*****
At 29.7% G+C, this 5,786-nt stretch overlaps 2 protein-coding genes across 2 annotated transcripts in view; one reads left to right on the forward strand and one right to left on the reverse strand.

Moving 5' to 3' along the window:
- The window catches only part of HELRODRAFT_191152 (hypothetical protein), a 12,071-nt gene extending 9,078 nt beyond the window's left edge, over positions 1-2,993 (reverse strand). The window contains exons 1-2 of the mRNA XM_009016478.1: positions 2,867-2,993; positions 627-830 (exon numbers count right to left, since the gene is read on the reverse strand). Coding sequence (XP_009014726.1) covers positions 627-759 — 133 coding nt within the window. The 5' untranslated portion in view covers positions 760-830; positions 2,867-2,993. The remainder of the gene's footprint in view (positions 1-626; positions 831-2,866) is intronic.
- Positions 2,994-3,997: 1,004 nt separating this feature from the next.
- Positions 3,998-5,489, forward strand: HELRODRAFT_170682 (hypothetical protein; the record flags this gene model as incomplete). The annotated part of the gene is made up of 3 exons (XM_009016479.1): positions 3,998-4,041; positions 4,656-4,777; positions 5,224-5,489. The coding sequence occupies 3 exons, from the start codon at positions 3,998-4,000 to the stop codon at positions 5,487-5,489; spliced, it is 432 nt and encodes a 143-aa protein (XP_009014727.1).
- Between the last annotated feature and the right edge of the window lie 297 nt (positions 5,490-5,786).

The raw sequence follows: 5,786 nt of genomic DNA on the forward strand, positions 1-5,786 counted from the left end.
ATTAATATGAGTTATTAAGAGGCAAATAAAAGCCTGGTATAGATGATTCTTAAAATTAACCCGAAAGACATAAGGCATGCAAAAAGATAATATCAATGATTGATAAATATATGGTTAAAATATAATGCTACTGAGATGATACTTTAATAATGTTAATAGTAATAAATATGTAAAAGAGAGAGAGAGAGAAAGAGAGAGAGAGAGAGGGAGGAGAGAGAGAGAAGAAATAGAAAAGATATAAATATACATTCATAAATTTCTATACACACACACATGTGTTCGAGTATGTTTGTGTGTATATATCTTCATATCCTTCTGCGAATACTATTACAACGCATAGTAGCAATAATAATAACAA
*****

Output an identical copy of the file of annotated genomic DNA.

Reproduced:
At 29.7% G+C, this 5,786-nt stretch overlaps 2 protein-coding genes across 2 annotated transcripts in view; one reads left to right on the forward strand and one right to left on the reverse strand.

Moving 5' to 3' along the window:
- The window catches only part of HELRODRAFT_191152 (hypothetical protein), a 12,071-nt gene extending 9,078 nt beyond the window's left edge, over positions 1-2,993 (reverse strand). The window contains exons 1-2 of the mRNA XM_009016478.1: positions 2,867-2,993; positions 627-830 (exon numbers count right to left, since the gene is read on the reverse strand). Coding sequence (XP_009014726.1) covers positions 627-759 — 133 coding nt within the window. The 5' untranslated portion in view covers positions 760-830; positions 2,867-2,993. The remainder of the gene's footprint in view (positions 1-626; positions 831-2,866) is intronic.
- Positions 2,994-3,997: 1,004 nt separating this feature from the next.
- Positions 3,998-5,489, forward strand: HELRODRAFT_170682 (hypothetical protein; the record flags this gene model as incomplete). The annotated part of the gene is made up of 3 exons (XM_009016479.1): positions 3,998-4,041; positions 4,656-4,777; positions 5,224-5,489. The coding sequence occupies 3 exons, from the start codon at positions 3,998-4,000 to the stop codon at positions 5,487-5,489; spliced, it is 432 nt and encodes a 143-aa protein (XP_009014727.1).
- Between the last annotated feature and the right edge of the window lie 297 nt (positions 5,490-5,786).

The raw sequence follows: 5,786 nt of genomic DNA on the forward strand, positions 1-5,786 counted from the left end.
ATTAATATGAGTTATTAAGAGGCAAATAAAAGCCTGGTATAGATGATTCTTAAAATTAACCCGAAAGACATAAGGCATGCAAAAAGATAATATCAATGATTGATAAATATATGGTTAAAATATAATGCTACTGAGATGATACTTTAATAATGTTAATAGTAATAAATATGTAAAAGAGAGAGAGAGAGAAAGAGAGAGAGAGAGAGGGAGGAGAGAGAGAGAAGAAATAGAAAAGATATAAATATACATTCATAAATTTCTATACACACACACATGTGTTCGAGTATGTTTGTGTGTATATATCTTCATATCCTTCTGCGAATACTATTACAACGCATAGTAGCAATAATAATAACAA